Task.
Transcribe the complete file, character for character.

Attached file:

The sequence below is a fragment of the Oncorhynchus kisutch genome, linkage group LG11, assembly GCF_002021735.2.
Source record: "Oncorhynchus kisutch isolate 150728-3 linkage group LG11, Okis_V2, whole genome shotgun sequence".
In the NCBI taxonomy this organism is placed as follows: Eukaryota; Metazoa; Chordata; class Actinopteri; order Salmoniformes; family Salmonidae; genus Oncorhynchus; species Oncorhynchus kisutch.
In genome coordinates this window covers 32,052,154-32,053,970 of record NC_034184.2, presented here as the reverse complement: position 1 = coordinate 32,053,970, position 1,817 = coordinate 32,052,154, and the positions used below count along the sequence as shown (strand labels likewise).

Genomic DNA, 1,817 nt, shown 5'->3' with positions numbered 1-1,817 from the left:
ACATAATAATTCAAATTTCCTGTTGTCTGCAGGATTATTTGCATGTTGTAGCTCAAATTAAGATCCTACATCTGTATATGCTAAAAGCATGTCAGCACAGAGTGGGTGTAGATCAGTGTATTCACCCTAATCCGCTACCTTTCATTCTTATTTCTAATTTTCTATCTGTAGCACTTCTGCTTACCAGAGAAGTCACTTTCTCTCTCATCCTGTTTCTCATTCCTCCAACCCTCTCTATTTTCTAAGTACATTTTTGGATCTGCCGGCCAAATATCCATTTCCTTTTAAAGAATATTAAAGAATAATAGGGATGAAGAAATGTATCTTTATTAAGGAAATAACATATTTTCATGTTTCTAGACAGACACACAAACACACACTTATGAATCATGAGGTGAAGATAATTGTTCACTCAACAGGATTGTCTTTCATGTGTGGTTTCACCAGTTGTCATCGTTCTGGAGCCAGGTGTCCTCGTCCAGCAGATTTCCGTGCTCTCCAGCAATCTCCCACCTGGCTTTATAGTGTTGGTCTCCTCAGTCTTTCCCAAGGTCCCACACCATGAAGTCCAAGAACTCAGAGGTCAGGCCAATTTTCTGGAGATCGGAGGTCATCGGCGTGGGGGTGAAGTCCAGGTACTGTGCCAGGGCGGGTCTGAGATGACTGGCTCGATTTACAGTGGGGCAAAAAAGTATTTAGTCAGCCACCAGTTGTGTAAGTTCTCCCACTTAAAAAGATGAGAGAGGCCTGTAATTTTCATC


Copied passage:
The sequence below is a fragment of the Oncorhynchus kisutch genome, linkage group LG11, assembly GCF_002021735.2.
Source record: "Oncorhynchus kisutch isolate 150728-3 linkage group LG11, Okis_V2, whole genome shotgun sequence".
In the NCBI taxonomy this organism is placed as follows: Eukaryota; Metazoa; Chordata; class Actinopteri; order Salmoniformes; family Salmonidae; genus Oncorhynchus; species Oncorhynchus kisutch.
In genome coordinates this window covers 32,052,154-32,053,970 of record NC_034184.2, presented here as the reverse complement: position 1 = coordinate 32,053,970, position 1,817 = coordinate 32,052,154, and the positions used below count along the sequence as shown (strand labels likewise).

Genomic DNA, 1,817 nt, shown 5'->3' with positions numbered 1-1,817 from the left:
ACATAATAATTCAAATTTCCTGTTGTCTGCAGGATTATTTGCATGTTGTAGCTCAAATTAAGATCCTACATCTGTATATGCTAAAAGCATGTCAGCACAGAGTGGGTGTAGATCAGTGTATTCACCCTAATCCGCTACCTTTCATTCTTATTTCTAATTTTCTATCTGTAGCACTTCTGCTTACCAGAGAAGTCACTTTCTCTCTCATCCTGTTTCTCATTCCTCCAACCCTCTCTATTTTCTAAGTACATTTTTGGATCTGCCGGCCAAATATCCATTTCCTTTTAAAGAATATTAAAGAATAATAGGGATGAAGAAATGTATCTTTATTAAGGAAATAACATATTTTCATGTTTCTAGACAGACACACAAACACACACTTATGAATCATGAGGTGAAGATAATTGTTCACTCAACAGGATTGTCTTTCATGTGTGGTTTCACCAGTTGTCATCGTTCTGGAGCCAGGTGTCCTCGTCCAGCAGATTTCCGTGCTCTCCAGCAATCTCCCACCTGGCTTTATAGTGTTGGTCTCCTCAGTCTTTCCCAAGGTCCCACACCATGAAGTCCAAGAACTCAGAGGTCAGGCCAATTTTCTGGAGATCGGAGGTCATCGGCGTGGGGGTGAAGTCCAGGTACTGTGCCAGGGCGGGTCTGAGATGACTGGCTCGATTTACAGTGGGGCAAAAAAGTATTTAGTCAGCCACCAGTTGTGTAAGTTCTCCCACTTAAAAAGATGAGAGAGGCCTGTAATTTTCATC